- compiled by Jeffrey Overstreet Copyright Christianity Today International
- 2006 1 Jan
For a Seattle dweller like myself, the sight of slugs is a familiar, but still unpleasant, sight. And for my lovelier half, Anne, who works as a gardener, slugs are more than just unpleasant … they're a menace. But I'd rather deal with Seattle's pesky slugs than the slimy beasties crawling all over the horror flick Slither.
Nathan Fillion, star of the beloved sci-fi series Firefly, leads the cast through this campy horror flick about the town of Wheelsy, which is invaded by extraterrestrial monsters that devour whatever they catch. But their process of ingesting a human being looks more like a slow and horrific metamorphosis, turning humans into deformed zombies on the prowl.
David DiCerto (Catholic News Service) says, "Directed by James Gunn, tongue firmly planted in cheek, the film's affectionate nods to B-horror movies like Dawn of the Dead, wry flashes of twisted humor and clever social commentary are eclipsed by its pervasive vulgar, nauseating and grisly elements."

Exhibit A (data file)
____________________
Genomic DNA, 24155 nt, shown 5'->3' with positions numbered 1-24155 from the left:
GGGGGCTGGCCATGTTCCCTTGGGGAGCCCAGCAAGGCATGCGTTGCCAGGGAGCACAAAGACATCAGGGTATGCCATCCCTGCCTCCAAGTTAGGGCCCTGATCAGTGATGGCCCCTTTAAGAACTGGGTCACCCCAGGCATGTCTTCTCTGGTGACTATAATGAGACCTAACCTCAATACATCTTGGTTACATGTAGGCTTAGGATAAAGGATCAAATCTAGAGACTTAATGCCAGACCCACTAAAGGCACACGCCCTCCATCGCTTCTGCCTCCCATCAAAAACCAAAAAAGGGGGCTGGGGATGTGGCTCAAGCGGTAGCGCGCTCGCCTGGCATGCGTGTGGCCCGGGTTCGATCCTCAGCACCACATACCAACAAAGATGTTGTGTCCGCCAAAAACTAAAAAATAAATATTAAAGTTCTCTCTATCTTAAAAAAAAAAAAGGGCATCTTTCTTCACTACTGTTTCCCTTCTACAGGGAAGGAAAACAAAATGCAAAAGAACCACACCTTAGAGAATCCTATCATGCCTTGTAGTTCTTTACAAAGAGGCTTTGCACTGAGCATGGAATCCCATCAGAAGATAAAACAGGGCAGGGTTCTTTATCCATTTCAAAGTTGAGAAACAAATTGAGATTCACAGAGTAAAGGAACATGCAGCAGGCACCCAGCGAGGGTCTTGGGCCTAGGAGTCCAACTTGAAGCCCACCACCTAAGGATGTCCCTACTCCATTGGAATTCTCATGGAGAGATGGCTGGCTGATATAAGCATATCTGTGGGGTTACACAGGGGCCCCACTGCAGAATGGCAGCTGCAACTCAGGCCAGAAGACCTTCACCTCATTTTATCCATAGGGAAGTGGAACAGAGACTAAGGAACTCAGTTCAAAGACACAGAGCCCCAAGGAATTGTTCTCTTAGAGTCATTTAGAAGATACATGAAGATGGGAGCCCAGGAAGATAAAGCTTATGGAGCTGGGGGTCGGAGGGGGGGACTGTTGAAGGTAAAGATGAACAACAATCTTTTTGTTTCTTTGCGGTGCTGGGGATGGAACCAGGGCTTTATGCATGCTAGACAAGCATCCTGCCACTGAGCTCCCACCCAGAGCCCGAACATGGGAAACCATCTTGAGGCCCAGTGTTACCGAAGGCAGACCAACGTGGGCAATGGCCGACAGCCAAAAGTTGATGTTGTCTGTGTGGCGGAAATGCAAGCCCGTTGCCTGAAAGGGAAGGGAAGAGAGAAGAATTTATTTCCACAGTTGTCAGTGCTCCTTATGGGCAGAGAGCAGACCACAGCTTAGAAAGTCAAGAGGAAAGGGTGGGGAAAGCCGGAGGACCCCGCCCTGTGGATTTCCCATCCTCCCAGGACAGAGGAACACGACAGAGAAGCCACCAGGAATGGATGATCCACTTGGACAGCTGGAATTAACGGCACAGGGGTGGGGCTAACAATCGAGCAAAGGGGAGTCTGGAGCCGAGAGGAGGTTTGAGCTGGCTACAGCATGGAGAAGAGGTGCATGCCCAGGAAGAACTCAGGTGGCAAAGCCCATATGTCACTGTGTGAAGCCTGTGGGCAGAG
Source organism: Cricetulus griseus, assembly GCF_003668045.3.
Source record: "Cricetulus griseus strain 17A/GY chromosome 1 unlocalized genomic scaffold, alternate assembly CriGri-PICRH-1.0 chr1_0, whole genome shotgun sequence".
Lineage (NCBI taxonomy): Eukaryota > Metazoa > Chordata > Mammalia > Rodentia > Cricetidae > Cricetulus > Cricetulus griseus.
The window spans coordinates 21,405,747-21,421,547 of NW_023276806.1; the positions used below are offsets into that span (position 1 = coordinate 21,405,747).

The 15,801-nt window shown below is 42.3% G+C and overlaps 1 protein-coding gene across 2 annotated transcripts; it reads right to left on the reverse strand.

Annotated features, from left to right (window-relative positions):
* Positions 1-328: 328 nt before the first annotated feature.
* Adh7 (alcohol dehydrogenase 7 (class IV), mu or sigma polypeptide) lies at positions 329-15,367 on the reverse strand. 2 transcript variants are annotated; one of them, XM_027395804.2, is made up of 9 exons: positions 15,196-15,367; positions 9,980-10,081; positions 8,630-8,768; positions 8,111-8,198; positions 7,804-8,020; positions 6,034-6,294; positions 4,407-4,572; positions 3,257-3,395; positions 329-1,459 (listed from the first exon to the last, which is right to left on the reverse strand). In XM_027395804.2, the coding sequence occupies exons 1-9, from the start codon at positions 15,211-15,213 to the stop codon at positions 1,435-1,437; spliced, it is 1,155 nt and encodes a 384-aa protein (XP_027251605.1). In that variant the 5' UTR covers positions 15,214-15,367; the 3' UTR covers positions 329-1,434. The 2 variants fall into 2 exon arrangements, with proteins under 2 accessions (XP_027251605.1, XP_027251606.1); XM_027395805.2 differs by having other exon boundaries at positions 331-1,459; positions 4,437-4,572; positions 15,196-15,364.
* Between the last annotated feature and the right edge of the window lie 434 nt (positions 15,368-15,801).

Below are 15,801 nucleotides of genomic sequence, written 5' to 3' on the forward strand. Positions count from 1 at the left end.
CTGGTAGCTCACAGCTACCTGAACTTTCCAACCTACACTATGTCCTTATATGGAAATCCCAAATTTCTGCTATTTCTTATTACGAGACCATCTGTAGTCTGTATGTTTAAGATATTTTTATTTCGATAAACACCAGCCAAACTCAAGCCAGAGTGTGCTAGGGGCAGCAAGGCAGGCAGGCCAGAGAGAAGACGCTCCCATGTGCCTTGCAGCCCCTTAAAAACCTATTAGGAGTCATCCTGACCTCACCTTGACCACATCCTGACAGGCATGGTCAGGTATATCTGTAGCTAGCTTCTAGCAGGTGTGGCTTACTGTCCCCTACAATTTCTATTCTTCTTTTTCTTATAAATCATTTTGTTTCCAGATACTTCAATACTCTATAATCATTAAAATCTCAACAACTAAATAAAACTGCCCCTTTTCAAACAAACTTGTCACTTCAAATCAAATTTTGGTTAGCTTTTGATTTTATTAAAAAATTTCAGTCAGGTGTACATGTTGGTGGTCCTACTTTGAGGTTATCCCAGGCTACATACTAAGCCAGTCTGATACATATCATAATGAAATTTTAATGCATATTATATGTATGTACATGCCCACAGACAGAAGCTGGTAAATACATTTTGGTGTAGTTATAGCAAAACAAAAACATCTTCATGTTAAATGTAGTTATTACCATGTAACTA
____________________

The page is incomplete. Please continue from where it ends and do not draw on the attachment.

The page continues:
Marcus Yoars (Plugged In) groans, "I get it, I get it. Slither is the latest horror flick that's supposed to be a tongue-in-cheek commentary on the genre and … possibly on society as a whole." And he's not happy with the "celebration of all things grotesque. Sure, director/writer James Gunn … was intentional with the laughs and the wink-winks. But he was just as intentional with making sure we saw brains being splattered across a field—repeatedly. Or heard a town mayor cuss like a drunken sailor. Or witnessed a virtual rape scene played out for eroticism."
Mainstream critics are rating it highly for imagination and humor, relative to other titles in the genre.